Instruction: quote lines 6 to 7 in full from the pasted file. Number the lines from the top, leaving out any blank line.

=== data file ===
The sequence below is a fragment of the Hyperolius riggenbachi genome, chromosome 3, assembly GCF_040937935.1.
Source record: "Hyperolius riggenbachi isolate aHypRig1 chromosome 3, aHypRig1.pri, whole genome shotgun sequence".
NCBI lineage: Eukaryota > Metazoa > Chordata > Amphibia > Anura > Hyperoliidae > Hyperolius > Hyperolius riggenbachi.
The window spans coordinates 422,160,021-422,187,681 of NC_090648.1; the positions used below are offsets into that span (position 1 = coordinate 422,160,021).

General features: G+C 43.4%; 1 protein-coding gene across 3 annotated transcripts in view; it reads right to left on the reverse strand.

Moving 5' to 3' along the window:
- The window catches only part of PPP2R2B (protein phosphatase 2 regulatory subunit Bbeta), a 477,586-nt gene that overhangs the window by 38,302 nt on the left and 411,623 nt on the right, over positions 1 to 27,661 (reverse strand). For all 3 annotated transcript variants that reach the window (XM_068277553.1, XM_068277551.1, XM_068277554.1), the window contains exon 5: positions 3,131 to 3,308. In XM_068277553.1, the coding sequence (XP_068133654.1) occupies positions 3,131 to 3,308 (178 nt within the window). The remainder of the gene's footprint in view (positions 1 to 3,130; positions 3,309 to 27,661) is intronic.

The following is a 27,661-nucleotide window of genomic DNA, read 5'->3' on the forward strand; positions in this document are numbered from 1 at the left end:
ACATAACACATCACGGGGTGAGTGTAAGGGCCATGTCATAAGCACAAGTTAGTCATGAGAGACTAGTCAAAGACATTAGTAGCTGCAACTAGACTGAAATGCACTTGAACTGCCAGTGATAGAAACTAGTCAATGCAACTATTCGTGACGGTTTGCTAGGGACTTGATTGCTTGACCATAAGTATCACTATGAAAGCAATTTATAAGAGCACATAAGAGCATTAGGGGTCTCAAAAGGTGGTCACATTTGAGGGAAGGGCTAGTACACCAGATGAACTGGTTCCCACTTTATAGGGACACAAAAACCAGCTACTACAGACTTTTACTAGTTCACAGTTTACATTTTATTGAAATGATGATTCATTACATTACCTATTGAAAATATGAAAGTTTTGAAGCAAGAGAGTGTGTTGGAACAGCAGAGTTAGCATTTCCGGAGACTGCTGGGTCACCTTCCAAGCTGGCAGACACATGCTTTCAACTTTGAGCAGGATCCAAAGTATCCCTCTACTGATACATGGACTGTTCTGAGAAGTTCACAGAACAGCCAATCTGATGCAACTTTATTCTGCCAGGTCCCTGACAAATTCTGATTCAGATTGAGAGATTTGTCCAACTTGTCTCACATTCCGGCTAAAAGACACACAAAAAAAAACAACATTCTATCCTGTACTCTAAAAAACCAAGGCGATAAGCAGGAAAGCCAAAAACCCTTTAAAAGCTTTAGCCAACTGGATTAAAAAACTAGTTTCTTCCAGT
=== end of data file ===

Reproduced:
Moving 5' to 3' along the window:
- The window catches only part of PPP2R2B (protein phosphatase 2 regulatory subunit Bbeta), a 477,586-nt gene that overhangs the window by 38,302 nt on the left and 411,623 nt on the right, over positions 1 to 27,661 (reverse strand). For all 3 annotated transcript variants that reach the window (XM_068277553.1, XM_068277551.1, XM_068277554.1), the window contains exon 5: positions 3,131 to 3,308. In XM_068277553.1, the coding sequence (XP_068133654.1) occupies positions 3,131 to 3,308 (178 nt within the window). The remainder of the gene's footprint in view (positions 1 to 3,130; positions 3,309 to 27,661) is intronic.